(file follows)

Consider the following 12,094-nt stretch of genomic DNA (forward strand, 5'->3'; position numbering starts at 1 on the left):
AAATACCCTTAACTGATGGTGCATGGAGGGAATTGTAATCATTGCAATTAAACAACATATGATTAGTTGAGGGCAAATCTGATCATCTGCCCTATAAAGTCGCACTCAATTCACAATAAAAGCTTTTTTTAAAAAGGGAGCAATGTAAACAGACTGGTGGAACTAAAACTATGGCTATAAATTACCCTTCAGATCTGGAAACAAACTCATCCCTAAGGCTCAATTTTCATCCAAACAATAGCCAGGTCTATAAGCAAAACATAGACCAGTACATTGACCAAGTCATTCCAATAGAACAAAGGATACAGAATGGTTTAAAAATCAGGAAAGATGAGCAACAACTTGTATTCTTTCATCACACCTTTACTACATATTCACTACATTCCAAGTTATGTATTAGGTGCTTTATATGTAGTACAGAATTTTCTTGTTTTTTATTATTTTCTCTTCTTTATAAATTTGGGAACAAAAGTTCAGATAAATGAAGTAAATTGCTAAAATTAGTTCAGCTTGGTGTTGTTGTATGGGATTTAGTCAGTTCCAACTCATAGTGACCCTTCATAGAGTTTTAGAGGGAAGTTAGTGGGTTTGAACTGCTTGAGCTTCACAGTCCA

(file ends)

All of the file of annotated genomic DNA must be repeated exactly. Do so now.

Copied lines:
Consider the following 12,094-nt stretch of genomic DNA (forward strand, 5'->3'; position numbering starts at 1 on the left):
AAATACCCTTAACTGATGGTGCATGGAGGGAATTGTAATCATTGCAATTAAACAACATATGATTAGTTGAGGGCAAATCTGATCATCTGCCCTATAAAGTCGCACTCAATTCACAATAAAAGCTTTTTTTAAAAAGGGAGCAATGTAAACAGACTGGTGGAACTAAAACTATGGCTATAAATTACCCTTCAGATCTGGAAACAAACTCATCCCTAAGGCTCAATTTTCATCCAAACAATAGCCAGGTCTATAAGCAAAACATAGACCAGTACATTGACCAAGTCATTCCAATAGAACAAAGGATACAGAATGGTTTAAAAATCAGGAAAGATGAGCAACAACTTGTATTCTTTCATCACACCTTTACTACATATTCACTACATTCCAAGTTATGTATTAGGTGCTTTATATGTAGTACAGAATTTTCTTGTTTTTTATTATTTTCTCTTCTTTATAAATTTGGGAACAAAAGTTCAGATAAATGAAGTAAATTGCTAAAATTAGTTCAGCTTGGTGTTGTTGTATGGGATTTAGTCAGTTCCAACTCATAGTGACCCTTCATAGAGTTTTAGAGGGAAGTTAGTGGGTTTGAACTGCTTGAGCTTCACAGTCCA